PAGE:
Recording, photography and use of social media at meetings
Members of the public can:
- Use social media to report/tweet from meetings
- Film, photograph or make an audio recording of the proceedings
- Use any other means to enable those not present to see or hear proceedings as they happen or at a later date
- Report or provide commentary on proceedings so that the report or commentary is available as the meeting takes place or at a later date
If you’re planning to record/film a meeting
You don’t need permission to record meetings, but because we need to provide reasonable facilities for filming we ask that you let us know in advance if you wish to record the meeting.
You can contact the Democratic Services Manager, on 020 8489 2929 or email email@example.com, or your representative at the meeting.
You’re entitled to publish, post or share your recording online, but we ask you not to edit the recording in a way that could lead to misinterpretation of the proceedings or shows a lack of respect to those being filmed.
What behaviour isn’t allowed
The public is not allowed to make oral commentary (i.e. commentate on proceedings) during a meeting.
The Chair of the meeting has the absolute discretion to stop or suspend filming, recording and use of social media during a meeting if, in their opinion, the activity:
- is disrupting the meeting and impeding good decision making
- is infringing the rights of any members of the public
- is in danger of repeating a defamatory statement that has been made
What if participants do not want to be filmed?
The notice on the agenda and displayed in meeting rooms explains to members of the public that they may be filmed, especially if they participate in any way during the meeting (e.g. deputations, questions, heckling), and although we ask those filming/recording to refrain from covering the public seating area, we cannot guarantee that members of the public will not be filmed.
We ask those filming/recording meetings to avoid vulnerable people and/or children, but we cannot guarantee this will happen. Those responsible for children/vulnerable people must decide whether it is appropriate for them to attend meetings in these circumstances.
Where a meeting goes into private session, for example where confidential or exempt information is to be discussed, the public are excluded and any filming/recording equipment remaining in the room must be turned off before the person responsible for it leaves the room.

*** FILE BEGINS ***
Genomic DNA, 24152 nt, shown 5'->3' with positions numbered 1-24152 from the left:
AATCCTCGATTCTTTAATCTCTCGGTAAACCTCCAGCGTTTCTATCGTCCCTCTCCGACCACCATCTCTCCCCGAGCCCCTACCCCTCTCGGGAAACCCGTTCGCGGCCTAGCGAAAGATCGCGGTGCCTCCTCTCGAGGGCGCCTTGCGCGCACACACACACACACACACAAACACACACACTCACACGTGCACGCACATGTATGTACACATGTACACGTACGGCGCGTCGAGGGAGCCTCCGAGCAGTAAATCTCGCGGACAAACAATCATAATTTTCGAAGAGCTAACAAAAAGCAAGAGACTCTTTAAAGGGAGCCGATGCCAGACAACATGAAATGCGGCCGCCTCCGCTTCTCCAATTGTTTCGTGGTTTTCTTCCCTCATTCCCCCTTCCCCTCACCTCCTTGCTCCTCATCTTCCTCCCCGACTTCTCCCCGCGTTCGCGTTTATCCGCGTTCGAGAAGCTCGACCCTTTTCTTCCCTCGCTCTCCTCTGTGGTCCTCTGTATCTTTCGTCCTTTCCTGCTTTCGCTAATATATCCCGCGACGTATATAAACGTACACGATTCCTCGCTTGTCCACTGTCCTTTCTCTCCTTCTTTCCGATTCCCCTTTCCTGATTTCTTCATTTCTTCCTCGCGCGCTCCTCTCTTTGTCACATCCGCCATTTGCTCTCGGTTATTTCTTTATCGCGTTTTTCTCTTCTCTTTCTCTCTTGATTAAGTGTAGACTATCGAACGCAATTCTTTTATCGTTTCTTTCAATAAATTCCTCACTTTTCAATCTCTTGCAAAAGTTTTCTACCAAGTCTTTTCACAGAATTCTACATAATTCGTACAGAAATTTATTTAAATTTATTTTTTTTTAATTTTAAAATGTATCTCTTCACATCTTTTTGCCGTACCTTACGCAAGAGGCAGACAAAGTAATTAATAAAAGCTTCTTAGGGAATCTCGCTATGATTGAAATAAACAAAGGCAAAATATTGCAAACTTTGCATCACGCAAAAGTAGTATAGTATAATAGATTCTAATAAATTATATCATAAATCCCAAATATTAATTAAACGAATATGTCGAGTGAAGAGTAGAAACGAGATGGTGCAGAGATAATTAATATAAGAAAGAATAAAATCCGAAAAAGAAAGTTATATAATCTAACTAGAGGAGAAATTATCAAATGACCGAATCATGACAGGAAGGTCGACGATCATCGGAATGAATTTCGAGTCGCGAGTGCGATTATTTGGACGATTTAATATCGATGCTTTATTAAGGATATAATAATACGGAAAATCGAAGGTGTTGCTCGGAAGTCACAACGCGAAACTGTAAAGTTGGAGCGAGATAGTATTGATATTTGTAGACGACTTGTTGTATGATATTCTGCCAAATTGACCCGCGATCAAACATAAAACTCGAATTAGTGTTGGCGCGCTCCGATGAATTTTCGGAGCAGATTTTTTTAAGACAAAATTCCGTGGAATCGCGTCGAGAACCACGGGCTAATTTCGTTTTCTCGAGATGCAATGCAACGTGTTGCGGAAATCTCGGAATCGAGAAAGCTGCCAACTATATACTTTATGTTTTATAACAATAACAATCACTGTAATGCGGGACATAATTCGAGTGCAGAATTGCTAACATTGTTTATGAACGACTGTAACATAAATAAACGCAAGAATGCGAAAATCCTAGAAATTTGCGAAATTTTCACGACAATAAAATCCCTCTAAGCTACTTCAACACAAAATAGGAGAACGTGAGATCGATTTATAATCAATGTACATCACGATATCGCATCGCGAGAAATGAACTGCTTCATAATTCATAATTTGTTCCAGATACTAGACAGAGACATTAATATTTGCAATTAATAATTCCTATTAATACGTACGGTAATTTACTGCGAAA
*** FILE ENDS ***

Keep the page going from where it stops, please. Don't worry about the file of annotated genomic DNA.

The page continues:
Can councillors use social media/record during meetings?
Councillors need to consider their role at meetings and ensure that nothing stops them making good and effective decisions.
Keeping the public informed
On the front sheet of each meeting agenda; on signs displayed at the meeting and by announcement of the chair there will be the following notice.
"Please note this meeting may be filmed or recorded by the council for live or subsequent broadcast via the council’s website or by anyone attending the meeting using any communication method. Although we ask members of the public recording, filming or reporting on the meeting not to include the public seating areas, members of the public attending the meeting should be aware that we cannot guarantee that you will not be filmed or recorded by others attending the meeting. Members of the public participating in the meeting (eg making deputations, asking questions making oral protests) should be aware that they are likely to be filmed, recorded or reported on. By entering the meeting room and using the public seating area, you are consenting to being filmed and to the possible use of those images and sound recordings.
"The chair of the meeting has the discretion to terminate or suspend filming or recording, if in his or her opinion continuation of the filming, recording or reporting would disrupt or prejudice the proceedings, infringe the rights of any individual or may lead to the breach of a legal obligation by the council."
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